• Nina Clare

The Goose Girl by Shannon Hale (2003)

Updated: Jul 10

Shannon Hale’s goose girl retelling is a classic. I haven’t read it for a long time, and it was great to revisit it.

The crown princess of Kildenree is not quite sure who she is meant to be. She doesn’t feel queenly or at home in her courtly life, there is something different about her - others would say, something strange. She has an affinity with animals and the elements, able to communicate with them, while forced to hide her ability or be punished for it. Her childhood is lonely and isolated within the castle grounds, and she has only two friends: her lady in waiting, and her beloved horse - and one of them is not the friend she thought they were.

At 16, everything changes. She is stripped of her title of crown princess - passed over in the succession for her younger brother - and sent away on a long and arduous journey to the next kingdom to make a diplomatic marriage with a prince she has never met, and knows nothing about.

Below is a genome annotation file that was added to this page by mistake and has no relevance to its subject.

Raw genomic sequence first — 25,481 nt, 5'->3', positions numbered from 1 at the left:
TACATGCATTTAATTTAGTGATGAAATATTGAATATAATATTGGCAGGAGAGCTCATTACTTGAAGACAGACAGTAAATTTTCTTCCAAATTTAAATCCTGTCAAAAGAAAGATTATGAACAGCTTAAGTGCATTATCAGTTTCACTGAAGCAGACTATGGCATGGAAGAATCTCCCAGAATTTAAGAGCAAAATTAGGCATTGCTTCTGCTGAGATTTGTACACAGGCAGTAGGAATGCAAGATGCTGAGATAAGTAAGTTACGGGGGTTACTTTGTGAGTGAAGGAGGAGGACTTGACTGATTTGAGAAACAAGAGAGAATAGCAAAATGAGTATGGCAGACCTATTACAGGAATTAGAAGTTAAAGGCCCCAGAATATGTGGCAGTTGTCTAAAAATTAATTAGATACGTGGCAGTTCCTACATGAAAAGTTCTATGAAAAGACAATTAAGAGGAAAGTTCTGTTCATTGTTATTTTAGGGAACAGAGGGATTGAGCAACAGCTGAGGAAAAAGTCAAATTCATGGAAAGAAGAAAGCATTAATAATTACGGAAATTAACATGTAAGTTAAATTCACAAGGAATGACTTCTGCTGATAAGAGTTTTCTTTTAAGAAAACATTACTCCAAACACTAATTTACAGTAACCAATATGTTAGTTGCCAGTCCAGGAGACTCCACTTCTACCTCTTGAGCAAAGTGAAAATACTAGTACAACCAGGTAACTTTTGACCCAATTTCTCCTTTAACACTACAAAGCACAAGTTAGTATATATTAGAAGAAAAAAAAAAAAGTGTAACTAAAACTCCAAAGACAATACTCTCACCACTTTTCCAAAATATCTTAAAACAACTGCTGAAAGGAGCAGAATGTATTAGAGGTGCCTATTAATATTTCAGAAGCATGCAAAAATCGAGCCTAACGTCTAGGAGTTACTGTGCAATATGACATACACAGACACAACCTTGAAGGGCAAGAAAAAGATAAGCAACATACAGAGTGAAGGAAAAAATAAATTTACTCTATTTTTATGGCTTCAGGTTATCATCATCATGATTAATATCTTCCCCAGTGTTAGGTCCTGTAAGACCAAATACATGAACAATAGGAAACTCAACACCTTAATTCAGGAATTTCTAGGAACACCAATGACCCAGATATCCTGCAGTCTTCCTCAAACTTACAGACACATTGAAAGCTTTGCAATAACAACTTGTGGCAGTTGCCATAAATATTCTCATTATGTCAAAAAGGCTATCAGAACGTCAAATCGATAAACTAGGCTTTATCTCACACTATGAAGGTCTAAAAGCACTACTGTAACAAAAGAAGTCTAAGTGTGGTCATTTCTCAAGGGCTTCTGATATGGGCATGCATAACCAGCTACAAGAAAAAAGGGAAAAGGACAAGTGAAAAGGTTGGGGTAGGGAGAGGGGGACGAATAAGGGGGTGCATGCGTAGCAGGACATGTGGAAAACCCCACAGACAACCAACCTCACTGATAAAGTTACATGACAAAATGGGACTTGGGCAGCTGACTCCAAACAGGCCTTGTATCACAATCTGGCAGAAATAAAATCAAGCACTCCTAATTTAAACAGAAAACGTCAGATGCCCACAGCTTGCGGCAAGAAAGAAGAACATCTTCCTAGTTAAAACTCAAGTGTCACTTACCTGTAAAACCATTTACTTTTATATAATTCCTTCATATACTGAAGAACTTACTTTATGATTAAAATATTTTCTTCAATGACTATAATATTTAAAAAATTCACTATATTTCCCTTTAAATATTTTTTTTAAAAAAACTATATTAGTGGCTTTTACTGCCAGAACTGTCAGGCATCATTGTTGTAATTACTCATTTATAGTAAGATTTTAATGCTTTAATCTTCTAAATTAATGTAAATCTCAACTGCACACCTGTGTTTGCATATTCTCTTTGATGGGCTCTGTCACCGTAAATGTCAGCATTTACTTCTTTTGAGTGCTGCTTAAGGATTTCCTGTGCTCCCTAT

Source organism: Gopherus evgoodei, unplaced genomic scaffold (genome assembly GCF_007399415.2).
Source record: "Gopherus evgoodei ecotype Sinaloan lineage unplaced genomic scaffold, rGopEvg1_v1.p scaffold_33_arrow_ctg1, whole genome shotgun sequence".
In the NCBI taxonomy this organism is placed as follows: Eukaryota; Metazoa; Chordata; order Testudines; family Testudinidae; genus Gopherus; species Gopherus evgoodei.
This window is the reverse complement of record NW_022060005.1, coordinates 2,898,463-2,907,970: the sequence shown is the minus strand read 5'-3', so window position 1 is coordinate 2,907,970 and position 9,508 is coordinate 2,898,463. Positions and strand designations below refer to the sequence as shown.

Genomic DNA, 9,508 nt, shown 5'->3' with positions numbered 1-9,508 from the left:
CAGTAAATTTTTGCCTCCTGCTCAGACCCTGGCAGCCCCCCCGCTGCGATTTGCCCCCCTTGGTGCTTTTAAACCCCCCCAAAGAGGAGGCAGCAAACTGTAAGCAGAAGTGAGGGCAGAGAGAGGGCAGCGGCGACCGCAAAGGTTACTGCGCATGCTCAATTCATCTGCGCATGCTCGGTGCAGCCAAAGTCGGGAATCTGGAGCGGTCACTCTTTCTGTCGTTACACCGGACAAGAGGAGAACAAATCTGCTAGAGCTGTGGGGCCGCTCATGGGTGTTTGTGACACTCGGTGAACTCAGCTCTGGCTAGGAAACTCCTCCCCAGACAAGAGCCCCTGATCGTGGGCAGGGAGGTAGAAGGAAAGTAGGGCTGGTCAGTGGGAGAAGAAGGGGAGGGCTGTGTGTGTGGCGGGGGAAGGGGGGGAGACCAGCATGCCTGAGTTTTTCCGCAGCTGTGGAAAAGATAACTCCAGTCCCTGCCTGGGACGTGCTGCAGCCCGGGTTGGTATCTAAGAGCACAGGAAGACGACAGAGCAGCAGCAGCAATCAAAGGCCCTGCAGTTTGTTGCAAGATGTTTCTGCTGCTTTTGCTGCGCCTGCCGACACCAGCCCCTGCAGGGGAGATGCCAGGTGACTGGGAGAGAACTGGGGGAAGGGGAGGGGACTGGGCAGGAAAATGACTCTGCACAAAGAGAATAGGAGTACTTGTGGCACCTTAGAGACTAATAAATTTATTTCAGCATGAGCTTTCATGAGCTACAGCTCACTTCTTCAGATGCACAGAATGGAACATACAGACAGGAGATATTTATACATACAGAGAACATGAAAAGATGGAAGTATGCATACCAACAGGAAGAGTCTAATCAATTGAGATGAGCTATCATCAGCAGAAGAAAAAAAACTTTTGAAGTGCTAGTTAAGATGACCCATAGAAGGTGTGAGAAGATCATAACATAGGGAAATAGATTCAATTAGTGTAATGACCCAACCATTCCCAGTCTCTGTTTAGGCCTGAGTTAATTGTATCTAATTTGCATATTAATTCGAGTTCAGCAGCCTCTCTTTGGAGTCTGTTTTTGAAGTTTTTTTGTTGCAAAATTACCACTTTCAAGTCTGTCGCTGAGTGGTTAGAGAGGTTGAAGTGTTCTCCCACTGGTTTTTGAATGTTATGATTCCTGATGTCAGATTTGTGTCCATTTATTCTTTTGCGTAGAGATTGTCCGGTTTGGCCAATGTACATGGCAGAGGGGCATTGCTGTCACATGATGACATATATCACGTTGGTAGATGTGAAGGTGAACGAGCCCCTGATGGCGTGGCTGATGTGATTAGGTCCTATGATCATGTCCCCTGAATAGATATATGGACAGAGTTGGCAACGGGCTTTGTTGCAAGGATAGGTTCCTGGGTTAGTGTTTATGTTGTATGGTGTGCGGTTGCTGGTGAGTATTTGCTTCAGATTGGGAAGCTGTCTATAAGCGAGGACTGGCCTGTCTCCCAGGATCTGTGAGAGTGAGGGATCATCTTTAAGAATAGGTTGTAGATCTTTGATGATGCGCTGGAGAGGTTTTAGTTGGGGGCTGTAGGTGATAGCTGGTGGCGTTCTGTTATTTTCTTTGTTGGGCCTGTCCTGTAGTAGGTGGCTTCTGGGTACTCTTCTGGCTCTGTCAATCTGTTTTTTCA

The journey ends in violence and betrayal, and the princess must flee for her life, and live hidden away as a humble goose girl, until she figures out who she is, what she wants, and what she must do to gain justice.

I enjoyed the emotional journey of the princess/goose girl. She is brave, but not brash. She is sensitive and vulnerable, but does not sink into self-pity. The world is well constructed, and although the romance is predictable, it’s predictable in a nice way - I would have been very disappointed if it hadn’t ended as it did. If I had one complaint, it would be that there was a little too much stabbing going on, but I guess the bad guys have to do what bad guys do!

#thegoosegirl #ShannonHale #Princess